The Right-Leaning Dimple by Sara Stefanini

‘The Right-Leaning Dimple’

by Sara Stefanini


“So what was New York like on election night? An all-night party like last time?”

“Well, it definitely sounded like it from my bedroom window. People were screaming and shouting and honking horns and all that shit til, like, 5 AM,” he huffs, adding a big eye-roll for emphasis. It’s not the comedic ‘oh-those-crazy-kids-staying-out-til-five-on-a-Tuesday’ kind of eye-roll, but the other kind.

“You weren’t celebrating?”

“Hell no! I went to bed as soon as we lost Ohio. Didn’t need to see the rest.”

The revelation hits me like a pigeon crashing into my windshield. I wait for a hint of sarcasm; a glimmer of deadpan, but it’s in vain.

“You’re Republican?” I stammer through a tightening throat.

He barely registers my shock. “That’s pretty much when I decided to take this Soc Gen gig in Paris. Why the fuck should I stick around for another four years while the government just taxes, taxes, taxes and spends, spends, spends. He’s driving the country into the fucking ground and people keep voting for ‘im ‘cause he’s good looking and cool and his wife dresses well. It’s a joke how…”

The waitress cuts into his rant to ask if we want another round. He takes a last sip of his pint and nods silently. His eyes wander around the pub, filling up around us. When he finally looks back at me, it’s with a wide smile of orthodontist-approved teeth and a gentle brush of my fingertips.

“Anyway, why talk about US politics when you don’t even live there anymore? And I’ve only got one more day to see as much of London as I can!”

I try to smile, but am still recovering from the whiplash. His teeth are just so white, they seem to glare back. Plus that single dimple in his right cheek keeps winking at me – I’d never noticed how distracting it can be.

Republican? How did I not know this? All those summers in Montauk, surfing and sunning by day, pumping kegs and rolling joints by night, I guess it never came up. We were, after all, just teens who spent a handful of Augusts living next door to each other. Come Labor Day, I would shoot back up I-495 to Manhattan, leaving him and all the other Long Islanders behind for the winter. Of course even if it did come up, I was probably too besotted – dazzled by his freckled biceps and blond waves and charmed by his deep husky voice – to notice a dash of conservatism.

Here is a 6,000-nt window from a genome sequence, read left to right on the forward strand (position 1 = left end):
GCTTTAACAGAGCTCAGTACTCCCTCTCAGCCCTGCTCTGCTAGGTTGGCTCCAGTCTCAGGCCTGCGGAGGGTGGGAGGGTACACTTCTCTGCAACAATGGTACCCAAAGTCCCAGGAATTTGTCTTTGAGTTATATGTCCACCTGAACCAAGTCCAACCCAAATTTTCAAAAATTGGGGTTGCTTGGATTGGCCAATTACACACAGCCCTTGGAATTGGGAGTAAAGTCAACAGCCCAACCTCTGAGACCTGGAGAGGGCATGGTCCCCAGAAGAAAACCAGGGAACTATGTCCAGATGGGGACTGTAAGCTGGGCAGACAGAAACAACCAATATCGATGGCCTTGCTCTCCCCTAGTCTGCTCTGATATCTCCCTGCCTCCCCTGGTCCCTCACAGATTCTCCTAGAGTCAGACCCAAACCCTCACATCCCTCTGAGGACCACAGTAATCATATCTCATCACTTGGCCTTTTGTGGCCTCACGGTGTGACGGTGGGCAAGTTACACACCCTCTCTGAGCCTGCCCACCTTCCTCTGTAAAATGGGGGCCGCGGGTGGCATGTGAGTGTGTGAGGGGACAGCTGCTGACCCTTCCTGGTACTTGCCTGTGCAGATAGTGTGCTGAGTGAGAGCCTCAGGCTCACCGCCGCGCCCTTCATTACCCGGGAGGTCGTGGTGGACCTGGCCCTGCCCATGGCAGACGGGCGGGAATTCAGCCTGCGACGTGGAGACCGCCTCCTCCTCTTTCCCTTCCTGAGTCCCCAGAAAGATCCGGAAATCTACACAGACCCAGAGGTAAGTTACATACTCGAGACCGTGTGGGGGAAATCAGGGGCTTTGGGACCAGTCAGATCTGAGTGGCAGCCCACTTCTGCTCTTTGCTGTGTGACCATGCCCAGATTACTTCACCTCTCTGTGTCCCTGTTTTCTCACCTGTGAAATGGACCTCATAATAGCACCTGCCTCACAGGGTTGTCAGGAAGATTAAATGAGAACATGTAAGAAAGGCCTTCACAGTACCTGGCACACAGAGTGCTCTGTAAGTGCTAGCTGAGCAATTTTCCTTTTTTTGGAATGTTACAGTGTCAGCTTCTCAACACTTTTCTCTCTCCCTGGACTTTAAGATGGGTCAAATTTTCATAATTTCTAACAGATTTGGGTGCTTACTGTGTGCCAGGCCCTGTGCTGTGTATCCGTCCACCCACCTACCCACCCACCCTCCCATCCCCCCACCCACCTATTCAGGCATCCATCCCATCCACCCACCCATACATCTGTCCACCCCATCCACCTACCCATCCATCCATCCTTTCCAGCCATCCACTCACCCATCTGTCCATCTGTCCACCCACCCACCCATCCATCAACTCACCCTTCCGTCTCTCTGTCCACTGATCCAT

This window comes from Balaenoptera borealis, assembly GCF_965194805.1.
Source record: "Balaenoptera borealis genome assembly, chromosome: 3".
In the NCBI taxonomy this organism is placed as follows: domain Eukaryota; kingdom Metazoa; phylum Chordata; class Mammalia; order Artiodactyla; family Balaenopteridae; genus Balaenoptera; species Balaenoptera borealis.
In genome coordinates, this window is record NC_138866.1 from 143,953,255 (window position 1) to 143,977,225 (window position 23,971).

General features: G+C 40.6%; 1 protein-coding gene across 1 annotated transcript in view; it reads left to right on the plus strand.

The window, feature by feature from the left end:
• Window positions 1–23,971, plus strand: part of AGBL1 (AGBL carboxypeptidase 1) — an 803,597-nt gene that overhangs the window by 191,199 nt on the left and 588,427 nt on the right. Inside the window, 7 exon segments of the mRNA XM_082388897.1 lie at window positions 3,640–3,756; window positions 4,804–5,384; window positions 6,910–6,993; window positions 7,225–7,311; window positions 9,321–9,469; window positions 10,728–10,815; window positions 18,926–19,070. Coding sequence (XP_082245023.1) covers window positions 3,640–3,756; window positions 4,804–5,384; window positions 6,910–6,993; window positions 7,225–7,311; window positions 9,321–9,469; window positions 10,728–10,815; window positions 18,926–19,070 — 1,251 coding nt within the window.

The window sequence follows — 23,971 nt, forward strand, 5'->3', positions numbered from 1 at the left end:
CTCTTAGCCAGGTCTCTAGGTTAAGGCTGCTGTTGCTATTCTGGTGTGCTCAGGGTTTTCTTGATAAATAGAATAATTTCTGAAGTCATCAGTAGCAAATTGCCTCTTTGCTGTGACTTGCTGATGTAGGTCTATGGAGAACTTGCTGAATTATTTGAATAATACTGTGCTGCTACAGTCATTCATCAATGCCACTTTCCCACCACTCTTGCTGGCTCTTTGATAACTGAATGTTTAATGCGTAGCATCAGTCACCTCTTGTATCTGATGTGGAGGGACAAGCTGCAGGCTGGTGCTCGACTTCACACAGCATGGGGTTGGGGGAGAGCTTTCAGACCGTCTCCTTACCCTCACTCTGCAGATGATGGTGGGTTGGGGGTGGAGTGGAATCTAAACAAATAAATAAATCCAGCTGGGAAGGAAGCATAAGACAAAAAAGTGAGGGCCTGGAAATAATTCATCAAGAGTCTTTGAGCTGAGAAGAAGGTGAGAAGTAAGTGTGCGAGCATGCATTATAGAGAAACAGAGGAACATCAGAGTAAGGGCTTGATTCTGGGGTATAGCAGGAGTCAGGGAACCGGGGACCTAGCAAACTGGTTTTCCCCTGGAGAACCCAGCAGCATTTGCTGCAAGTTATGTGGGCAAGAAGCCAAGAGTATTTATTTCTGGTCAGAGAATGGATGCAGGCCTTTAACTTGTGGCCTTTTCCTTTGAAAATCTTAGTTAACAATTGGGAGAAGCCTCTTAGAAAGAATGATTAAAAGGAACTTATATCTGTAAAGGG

But have I been overlooking hints all weekend? Until right now, our time together seemed to only reinforce every memory and image I’ve held on to since our last summer together seven years ago.

And that first kiss last night. That kiss … and everything after that. Surely, it alone is proof of how perfectly we fit together, right? It all seemed so seamless from the moment he e-mailed me to say he had moved to Paris and wanted to visit.

“So I’m gonna guess by that face of yours that you’re an Obama fan?” he says, his right-leaning dimple digging in. “These Europeans have had their influence on you, huh?”

“Or maybe I’ve influenced them…” I smile back, reaching deep to find a way out of this wretched conversation. Maybe politics doesn’t have to spell the end of our story. Maybe it can be one of those things we bicker about once in a while, legs entangled on the sofa as we watched the news, knowing that deep down we have the same – liberal – beliefs.

I consider changing the subject, but before a new one comes to mind I veer back. “Look, I just don’t really see how you guys can be so dead set against any kind of policy that helps poorer, less privileged people, and instead only talk about cutting things like inheritance tax so that the poor old rich people don’t have to suffer anymore. It’s so self-centered!”

“Well they should pull themselves up by their own fucking bootstraps. Why should my money help them?” He leans back and laughs, seemingly amused by the anger clasping my throat.

“So I’m guessing you’re one of these fiscal Republicans, right? Just worried about your own taxes and money, but not gay marriage or abortion or equal pay or any of that?” He raises his brow in a ‘well, obviously’ kind of way, but I speed ahead, climbing the decibel scale. “But don’t you worry about voting for someone who basically disagrees with you on all of those issues except taxes?! Don’t lots of issues outweigh the one?”